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A discount point is a one-time commission, equal to 1% of the loan amount, which is used to prepay part of the loan interest. For example, if the loan amount is $500,000, one discount point will be $5,000. The discount point fee is usually paid at closing.
When paid, the discount points reduce the interest rate, usually by 0.125% per point. The more points you pay, the lower will be the interest rate. Usually, you have the option to pay between zero and four points.
In the United States, the discount points fee is tax-deductible. However, tax deductibility can vary for purchase and refinance loans. With refinance, the points you pay are usually deductable over the whole term of the loan. With a purchase, they may be tax-deductible for the current year of the purchase.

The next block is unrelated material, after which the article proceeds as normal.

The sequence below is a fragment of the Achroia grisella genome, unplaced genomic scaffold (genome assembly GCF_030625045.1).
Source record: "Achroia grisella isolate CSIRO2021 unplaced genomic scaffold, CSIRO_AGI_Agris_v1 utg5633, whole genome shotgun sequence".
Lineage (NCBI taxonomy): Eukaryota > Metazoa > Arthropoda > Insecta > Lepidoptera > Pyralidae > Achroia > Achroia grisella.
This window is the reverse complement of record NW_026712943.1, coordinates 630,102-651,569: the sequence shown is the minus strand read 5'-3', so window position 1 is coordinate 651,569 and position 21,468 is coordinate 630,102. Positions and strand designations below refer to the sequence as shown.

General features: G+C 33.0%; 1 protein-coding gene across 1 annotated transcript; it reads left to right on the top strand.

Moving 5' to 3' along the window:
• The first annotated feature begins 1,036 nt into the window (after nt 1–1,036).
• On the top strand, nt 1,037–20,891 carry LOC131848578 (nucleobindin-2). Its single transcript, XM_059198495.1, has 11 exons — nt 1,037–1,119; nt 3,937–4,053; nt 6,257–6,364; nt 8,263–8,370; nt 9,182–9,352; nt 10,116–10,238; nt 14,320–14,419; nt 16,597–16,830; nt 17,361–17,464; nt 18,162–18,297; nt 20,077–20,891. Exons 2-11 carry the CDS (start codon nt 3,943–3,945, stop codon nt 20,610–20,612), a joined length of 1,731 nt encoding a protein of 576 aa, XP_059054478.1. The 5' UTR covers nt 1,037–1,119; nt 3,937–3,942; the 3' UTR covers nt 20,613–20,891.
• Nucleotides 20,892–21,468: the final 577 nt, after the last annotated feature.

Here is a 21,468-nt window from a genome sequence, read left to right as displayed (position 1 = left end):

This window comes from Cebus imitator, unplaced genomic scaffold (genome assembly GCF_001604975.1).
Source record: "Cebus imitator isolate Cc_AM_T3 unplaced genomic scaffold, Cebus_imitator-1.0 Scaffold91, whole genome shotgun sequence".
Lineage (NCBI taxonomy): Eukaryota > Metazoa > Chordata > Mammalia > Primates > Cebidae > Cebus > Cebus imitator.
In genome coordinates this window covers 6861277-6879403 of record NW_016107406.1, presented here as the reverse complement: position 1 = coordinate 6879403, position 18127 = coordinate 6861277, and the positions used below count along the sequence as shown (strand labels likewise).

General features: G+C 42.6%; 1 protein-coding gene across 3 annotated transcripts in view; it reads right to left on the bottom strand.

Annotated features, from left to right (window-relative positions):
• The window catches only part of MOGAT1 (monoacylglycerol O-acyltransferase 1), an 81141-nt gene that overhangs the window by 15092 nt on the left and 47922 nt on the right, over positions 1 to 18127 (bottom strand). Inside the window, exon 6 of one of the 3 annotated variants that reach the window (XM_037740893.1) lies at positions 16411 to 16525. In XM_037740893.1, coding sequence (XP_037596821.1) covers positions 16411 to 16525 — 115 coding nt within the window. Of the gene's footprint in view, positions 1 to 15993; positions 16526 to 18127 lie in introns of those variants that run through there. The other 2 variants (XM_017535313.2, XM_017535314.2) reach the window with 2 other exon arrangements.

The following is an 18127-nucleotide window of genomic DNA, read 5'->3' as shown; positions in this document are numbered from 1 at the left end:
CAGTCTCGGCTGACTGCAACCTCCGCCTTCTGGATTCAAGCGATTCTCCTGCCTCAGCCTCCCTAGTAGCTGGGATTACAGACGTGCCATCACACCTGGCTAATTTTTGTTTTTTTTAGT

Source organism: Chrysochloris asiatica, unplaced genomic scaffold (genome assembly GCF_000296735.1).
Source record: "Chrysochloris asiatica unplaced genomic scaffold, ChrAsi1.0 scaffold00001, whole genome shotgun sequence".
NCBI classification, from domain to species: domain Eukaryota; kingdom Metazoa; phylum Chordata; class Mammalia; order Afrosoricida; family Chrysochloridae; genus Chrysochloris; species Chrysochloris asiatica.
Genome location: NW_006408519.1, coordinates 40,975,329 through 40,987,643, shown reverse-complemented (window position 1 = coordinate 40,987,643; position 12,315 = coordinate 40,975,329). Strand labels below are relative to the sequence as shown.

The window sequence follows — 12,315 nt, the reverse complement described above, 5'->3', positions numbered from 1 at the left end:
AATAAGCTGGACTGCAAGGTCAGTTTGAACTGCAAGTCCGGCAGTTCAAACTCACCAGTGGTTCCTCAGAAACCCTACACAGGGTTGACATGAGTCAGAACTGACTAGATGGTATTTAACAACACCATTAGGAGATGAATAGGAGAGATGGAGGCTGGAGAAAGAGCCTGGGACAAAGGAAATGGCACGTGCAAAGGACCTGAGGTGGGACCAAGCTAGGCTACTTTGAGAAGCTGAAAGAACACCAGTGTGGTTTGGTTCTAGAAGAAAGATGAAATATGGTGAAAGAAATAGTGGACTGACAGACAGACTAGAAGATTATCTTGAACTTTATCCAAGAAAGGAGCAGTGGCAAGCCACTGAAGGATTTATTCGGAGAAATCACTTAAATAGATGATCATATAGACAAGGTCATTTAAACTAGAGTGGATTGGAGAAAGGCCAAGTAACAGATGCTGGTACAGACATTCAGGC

Points or no points?
If you plan to stay in your new home for the long term, and you can afford one or more discount points, then go for it - you will benefit from reduced monthly mortgage payments in the long run. If you are planning to move out soon then keeping your money is a better option.
For example, let us compare two loans, one with no points and one with two points:
With the two discount points, your monthly saving is $27.84, which represents a total saving of $5011 over the whole term. It will take 143 months (about 12 years) before these savings become greater than the initial cost of the discount points and they start to be "profitable". Therefore, paying discount points is only worthwhile if you plan to stay in your new home for more than 12 years.